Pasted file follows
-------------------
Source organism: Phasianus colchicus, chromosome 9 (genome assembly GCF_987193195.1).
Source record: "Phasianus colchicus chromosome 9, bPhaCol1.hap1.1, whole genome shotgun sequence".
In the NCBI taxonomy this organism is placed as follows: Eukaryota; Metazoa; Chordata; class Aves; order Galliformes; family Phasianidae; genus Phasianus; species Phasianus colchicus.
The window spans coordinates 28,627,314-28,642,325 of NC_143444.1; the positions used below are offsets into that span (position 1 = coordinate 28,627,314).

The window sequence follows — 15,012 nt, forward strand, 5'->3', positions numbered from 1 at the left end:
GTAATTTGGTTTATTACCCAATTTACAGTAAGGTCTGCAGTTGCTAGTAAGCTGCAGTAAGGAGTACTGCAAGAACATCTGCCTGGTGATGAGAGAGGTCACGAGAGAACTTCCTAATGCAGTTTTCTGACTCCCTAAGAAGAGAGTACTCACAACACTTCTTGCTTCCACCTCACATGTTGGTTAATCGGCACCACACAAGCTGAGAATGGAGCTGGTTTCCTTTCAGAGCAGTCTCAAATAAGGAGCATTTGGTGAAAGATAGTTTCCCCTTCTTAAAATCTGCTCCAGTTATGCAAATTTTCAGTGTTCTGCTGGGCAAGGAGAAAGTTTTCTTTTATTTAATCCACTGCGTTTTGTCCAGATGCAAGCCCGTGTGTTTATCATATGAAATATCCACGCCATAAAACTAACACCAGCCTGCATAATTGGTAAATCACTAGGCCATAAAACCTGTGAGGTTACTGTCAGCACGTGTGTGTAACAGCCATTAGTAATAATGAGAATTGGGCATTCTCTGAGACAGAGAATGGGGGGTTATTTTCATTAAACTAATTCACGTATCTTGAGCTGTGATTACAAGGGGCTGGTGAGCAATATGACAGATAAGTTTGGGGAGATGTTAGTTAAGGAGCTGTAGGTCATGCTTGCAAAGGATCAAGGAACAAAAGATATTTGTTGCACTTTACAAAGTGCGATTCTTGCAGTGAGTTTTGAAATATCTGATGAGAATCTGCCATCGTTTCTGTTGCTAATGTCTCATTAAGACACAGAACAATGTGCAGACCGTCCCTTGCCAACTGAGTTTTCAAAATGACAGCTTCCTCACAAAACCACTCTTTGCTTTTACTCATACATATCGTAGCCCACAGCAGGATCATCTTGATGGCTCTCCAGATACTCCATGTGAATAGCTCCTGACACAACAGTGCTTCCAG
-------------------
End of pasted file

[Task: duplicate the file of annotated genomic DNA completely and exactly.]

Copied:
Source organism: Phasianus colchicus, chromosome 9 (genome assembly GCF_987193195.1).
Source record: "Phasianus colchicus chromosome 9, bPhaCol1.hap1.1, whole genome shotgun sequence".
In the NCBI taxonomy this organism is placed as follows: Eukaryota; Metazoa; Chordata; class Aves; order Galliformes; family Phasianidae; genus Phasianus; species Phasianus colchicus.
The window spans coordinates 28,627,314-28,642,325 of NC_143444.1; the positions used below are offsets into that span (position 1 = coordinate 28,627,314).

The window sequence follows — 15,012 nt, forward strand, 5'->3', positions numbered from 1 at the left end:
GTAATTTGGTTTATTACCCAATTTACAGTAAGGTCTGCAGTTGCTAGTAAGCTGCAGTAAGGAGTACTGCAAGAACATCTGCCTGGTGATGAGAGAGGTCACGAGAGAACTTCCTAATGCAGTTTTCTGACTCCCTAAGAAGAGAGTACTCACAACACTTCTTGCTTCCACCTCACATGTTGGTTAATCGGCACCACACAAGCTGAGAATGGAGCTGGTTTCCTTTCAGAGCAGTCTCAAATAAGGAGCATTTGGTGAAAGATAGTTTCCCCTTCTTAAAATCTGCTCCAGTTATGCAAATTTTCAGTGTTCTGCTGGGCAAGGAGAAAGTTTTCTTTTATTTAATCCACTGCGTTTTGTCCAGATGCAAGCCCGTGTGTTTATCATATGAAATATCCACGCCATAAAACTAACACCAGCCTGCATAATTGGTAAATCACTAGGCCATAAAACCTGTGAGGTTACTGTCAGCACGTGTGTGTAACAGCCATTAGTAATAATGAGAATTGGGCATTCTCTGAGACAGAGAATGGGGGGTTATTTTCATTAAACTAATTCACGTATCTTGAGCTGTGATTACAAGGGGCTGGTGAGCAATATGACAGATAAGTTTGGGGAGATGTTAGTTAAGGAGCTGTAGGTCATGCTTGCAAAGGATCAAGGAACAAAAGATATTTGTTGCACTTTACAAAGTGCGATTCTTGCAGTGAGTTTTGAAATATCTGATGAGAATCTGCCATCGTTTCTGTTGCTAATGTCTCATTAAGACACAGAACAATGTGCAGACCGTCCCTTGCCAACTGAGTTTTCAAAATGACAGCTTCCTCACAAAACCACTCTTTGCTTTTACTCATACATATCGTAGCCCACAGCAGGATCATCTTGATGGCTCTCCAGATACTCCATGTGAATAGCTCCTGACACAACAGTGCTTCCAG